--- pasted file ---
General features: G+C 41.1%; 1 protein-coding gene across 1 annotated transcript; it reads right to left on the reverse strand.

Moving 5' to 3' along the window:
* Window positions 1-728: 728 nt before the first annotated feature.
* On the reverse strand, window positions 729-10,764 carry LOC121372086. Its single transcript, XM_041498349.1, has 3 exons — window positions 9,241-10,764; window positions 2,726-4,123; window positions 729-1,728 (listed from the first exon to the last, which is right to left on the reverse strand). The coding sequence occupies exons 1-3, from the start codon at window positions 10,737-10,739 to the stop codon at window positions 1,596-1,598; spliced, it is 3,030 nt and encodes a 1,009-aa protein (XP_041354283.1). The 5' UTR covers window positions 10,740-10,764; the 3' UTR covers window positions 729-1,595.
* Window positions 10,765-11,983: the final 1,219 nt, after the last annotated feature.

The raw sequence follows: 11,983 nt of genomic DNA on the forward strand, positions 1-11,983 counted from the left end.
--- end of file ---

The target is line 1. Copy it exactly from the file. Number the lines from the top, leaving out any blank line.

General features: G+C 41.1%; 1 protein-coding gene across 1 annotated transcript; it reads right to left on the reverse strand.